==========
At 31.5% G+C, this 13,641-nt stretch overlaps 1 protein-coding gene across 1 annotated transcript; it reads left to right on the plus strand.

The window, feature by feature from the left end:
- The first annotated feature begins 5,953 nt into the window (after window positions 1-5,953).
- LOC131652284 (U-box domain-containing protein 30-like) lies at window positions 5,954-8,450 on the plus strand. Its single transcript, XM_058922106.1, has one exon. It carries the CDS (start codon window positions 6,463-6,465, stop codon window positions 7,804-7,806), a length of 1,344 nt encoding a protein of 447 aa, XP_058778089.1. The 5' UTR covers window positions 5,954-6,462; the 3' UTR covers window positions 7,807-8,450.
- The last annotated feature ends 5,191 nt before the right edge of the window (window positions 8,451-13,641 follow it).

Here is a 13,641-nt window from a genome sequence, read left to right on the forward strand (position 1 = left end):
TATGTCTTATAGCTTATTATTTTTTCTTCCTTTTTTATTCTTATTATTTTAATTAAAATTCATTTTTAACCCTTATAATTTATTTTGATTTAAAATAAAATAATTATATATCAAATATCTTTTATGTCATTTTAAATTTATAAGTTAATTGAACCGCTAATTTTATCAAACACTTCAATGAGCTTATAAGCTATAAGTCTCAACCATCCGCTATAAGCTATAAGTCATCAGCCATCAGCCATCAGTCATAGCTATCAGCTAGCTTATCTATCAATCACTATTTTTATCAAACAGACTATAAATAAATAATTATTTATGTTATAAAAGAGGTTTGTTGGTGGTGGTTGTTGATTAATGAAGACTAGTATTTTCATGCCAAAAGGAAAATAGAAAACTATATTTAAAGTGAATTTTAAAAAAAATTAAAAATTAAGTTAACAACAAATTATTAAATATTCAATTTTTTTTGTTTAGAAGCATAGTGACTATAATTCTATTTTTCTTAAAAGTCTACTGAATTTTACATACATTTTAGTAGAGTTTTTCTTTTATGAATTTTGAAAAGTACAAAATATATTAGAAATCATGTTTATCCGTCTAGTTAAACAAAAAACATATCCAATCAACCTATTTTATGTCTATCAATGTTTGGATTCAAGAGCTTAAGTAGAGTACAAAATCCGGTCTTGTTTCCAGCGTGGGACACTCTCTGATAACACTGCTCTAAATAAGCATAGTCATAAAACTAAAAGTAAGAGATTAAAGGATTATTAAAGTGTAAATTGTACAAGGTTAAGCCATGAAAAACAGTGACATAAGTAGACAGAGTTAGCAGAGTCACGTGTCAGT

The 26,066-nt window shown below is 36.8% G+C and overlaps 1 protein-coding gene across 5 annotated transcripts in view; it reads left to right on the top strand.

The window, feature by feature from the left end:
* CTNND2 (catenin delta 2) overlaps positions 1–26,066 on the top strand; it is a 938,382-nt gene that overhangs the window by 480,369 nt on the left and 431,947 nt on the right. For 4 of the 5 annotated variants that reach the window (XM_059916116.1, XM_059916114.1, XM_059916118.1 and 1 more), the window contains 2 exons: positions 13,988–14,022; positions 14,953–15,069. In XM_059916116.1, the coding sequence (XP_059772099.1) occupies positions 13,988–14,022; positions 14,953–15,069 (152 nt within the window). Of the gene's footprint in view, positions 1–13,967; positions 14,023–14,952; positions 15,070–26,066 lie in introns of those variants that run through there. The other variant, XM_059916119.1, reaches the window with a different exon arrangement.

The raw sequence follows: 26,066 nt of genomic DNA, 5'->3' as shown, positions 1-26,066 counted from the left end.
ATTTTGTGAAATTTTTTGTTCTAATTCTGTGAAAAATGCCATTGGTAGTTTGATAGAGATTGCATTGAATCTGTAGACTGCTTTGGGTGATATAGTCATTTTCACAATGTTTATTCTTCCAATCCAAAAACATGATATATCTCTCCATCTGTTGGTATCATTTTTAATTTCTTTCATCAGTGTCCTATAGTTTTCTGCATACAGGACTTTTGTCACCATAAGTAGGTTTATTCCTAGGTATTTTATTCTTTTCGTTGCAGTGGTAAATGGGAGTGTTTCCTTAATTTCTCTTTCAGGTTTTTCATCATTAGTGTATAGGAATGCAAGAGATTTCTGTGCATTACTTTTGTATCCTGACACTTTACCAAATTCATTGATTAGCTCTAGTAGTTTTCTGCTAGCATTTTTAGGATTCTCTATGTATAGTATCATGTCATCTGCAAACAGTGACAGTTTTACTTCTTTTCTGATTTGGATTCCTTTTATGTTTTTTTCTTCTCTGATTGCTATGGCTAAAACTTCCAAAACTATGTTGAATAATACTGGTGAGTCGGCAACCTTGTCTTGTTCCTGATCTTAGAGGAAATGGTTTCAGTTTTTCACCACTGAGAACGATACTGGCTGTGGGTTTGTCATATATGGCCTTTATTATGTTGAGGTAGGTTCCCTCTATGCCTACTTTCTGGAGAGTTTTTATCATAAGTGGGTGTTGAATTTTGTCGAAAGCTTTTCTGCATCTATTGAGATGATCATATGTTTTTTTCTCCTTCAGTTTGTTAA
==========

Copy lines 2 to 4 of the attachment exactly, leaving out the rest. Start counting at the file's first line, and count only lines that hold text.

The window, feature by feature from the left end:
- The first annotated feature begins 5,953 nt into the window (after window positions 1-5,953).
- LOC131652284 (U-box domain-containing protein 30-like) lies at window positions 5,954-8,450 on the plus strand. Its single transcript, XM_058922106.1, has one exon. It carries the CDS (start codon window positions 6,463-6,465, stop codon window positions 7,804-7,806), a length of 1,344 nt encoding a protein of 447 aa, XP_058778089.1. The 5' UTR covers window positions 5,954-6,462; the 3' UTR covers window positions 7,807-8,450.